Two weeks ago I also wanted to start addressing my grumpy morning mood and remaining afternoon coffee cravings. For that purpose I got a supply of supplements to use for troubleshooting and as training wheels. The book The Mood Cure (HT: Cheeseslave) and Poliquin's seminar on brain nutrition provided some tips in regard to which ones.

Coffee has multi-pronged effects on the psyche. It stimulates the release of dopamine (the "go-do-something" neurotransmitter), it releases endorphins (feel good chemicals), and it impacts serotonin (a neurotransmitter related to mood and a range of other things).

So I wanted to try some supplemental compounds that might also impact the same brain chemicals in order to perhaps discover why I crave coffee in the morning, and to mitigate whatever deficiency might be implied by that.

At this point I've tried the following in a preliminary way - one compound per day, except for #4 which I've taken almost every day:

1) DLPA (DL-Phenylalanine) - Impacts both dopamine and endorphins levels positively. This is the one that Cheeseslave reported great results with.
2) L-Tyrosine - Impacts dopamine.
3) 5-HTP - A precursor to serotonin.

4) R-Lipoic Acid + Acetyl-L-Carnitine . (I'm not sure how related it is to what caffein does, but I threw this into the mix because it's a tried and tested combo for clearing "brain fog" in the morning.)

I wish I could announce a miracle cure at this point, but so far I can't say that any of the above has made any significant difference. This actually makes sense because a paleo diet, after all, supplies these compounds naturally through food given good digestive function, and I don't have any overt digestive problems. (By the way, carby foods can create a temporary release of serotonin that probably beats a typical low carb paleo meal, but that's more of a transient effect.)

I will probably try the supplements a bit more systematically in another round of testing, while continuing to reduce my daily dose of coffee.

The goal is to go to zero, and to stay there for a couple of weeks with more troubleshooting of my morning grumpiness, and then to go back to drinking a small amount every day.

Tuesday, June 1, 2010

Short Notes on Saturated Fats and Coffee

Two short notes on subjects that I've been thinking about lately.

Saturated fats

Some evidence point to the fat palmitic acid as the type of saturated fat that one might want to avoid over-eating rather than saturated fats in general. Palmitic acid has been shown on a mechanistic level to make scavenger macrophages gulp up oxidized LDL which is believed to be an important step in the process of atherosclerosis.

Another issue with palmitic acid is its role in leptin- and (temporary, "physiologic") insulin resistance.

Somewhat as a confounding data point, I can report that my own brief experiment with consuming a large amount of heavy cream and butter for a couple of months before a blood test, and then dropping the extra saturated fat and do a comparative test after a month revealed a higher total cholesterol number on the diet high in saturated fat, however with a corresponding rise in HDL, while triglycerides stayed constant. (The informal experiment probably also led to a significant shift in total calories between the two "diets" which could have impacted the result.)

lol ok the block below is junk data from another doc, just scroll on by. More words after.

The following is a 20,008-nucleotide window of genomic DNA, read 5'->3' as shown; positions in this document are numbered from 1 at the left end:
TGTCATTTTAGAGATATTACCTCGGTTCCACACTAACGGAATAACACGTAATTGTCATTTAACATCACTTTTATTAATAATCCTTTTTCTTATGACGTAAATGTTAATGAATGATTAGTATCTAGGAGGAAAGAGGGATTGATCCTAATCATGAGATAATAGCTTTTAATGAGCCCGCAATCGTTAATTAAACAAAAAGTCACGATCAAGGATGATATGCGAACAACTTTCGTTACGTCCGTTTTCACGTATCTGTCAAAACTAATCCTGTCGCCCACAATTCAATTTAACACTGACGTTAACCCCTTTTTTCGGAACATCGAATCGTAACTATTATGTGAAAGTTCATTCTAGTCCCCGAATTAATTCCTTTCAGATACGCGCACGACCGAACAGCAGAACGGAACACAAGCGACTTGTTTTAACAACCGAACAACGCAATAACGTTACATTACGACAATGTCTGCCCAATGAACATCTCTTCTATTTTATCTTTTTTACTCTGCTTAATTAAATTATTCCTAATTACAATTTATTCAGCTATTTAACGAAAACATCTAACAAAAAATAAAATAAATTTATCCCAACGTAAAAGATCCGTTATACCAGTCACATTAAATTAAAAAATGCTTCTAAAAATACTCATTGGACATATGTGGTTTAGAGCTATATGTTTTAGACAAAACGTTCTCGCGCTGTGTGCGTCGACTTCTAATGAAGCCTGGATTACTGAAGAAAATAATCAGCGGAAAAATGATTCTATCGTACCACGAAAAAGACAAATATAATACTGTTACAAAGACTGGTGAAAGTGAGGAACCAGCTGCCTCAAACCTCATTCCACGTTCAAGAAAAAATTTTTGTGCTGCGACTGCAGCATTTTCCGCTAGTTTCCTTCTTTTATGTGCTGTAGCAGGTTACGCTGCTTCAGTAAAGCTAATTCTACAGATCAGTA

In terms of looking at formal risk metrics such as the ratio between HDL and triglycerides and HDL to total cholesterol, the cream and butter diet was a notch better than the diet without those items. (Though again, there may be confounding factors such as calories and the fact that adaptations to a specific regimen can take much longer than a month.)

I think the jury is still out on this, but the idea proposed by Cordain that modern grain fed animals have a higher proportion of palmitic acid in their meat than the animals consumed during the paleolithic provides a further clue to the effect that we might not be well adapted to "modern" levels of palmitic acid. This would of course include the palmitic acid that is released from the liver when we overeat carbs!

Coffee

I sometimes feel that my heart rate is inexplicably high at times during the day, and if I just get the slightest stressed, the rate can sky-rocket. (I can feel the veins in my neck just pound like crazy.) I also suspect that I have a lack of really great blood sugar control, despite eating a low carb paleo diet.

I have come to suspect that coffee is one of the culprits in these problems (under-eating may be another). A weird thing with coffee for me is that it has some sort of delayed action, such that it can cause an explosion in adrenaline (and cortisol?) release hours after I've actually consumed the coffee.

I'm therefore experimenting with reducing my coffee intake so that I would only drink enough caffeinated coffee such that I precisely avoid withdrawal symptoms. This sometimes means that I drink just half of a cup of espresso and then I throw away the rest. I may do this two times a day.

So far I'm quite pleased with the results. Subjectively I experience a calmer mood and less of those undue fight-or-flight moments.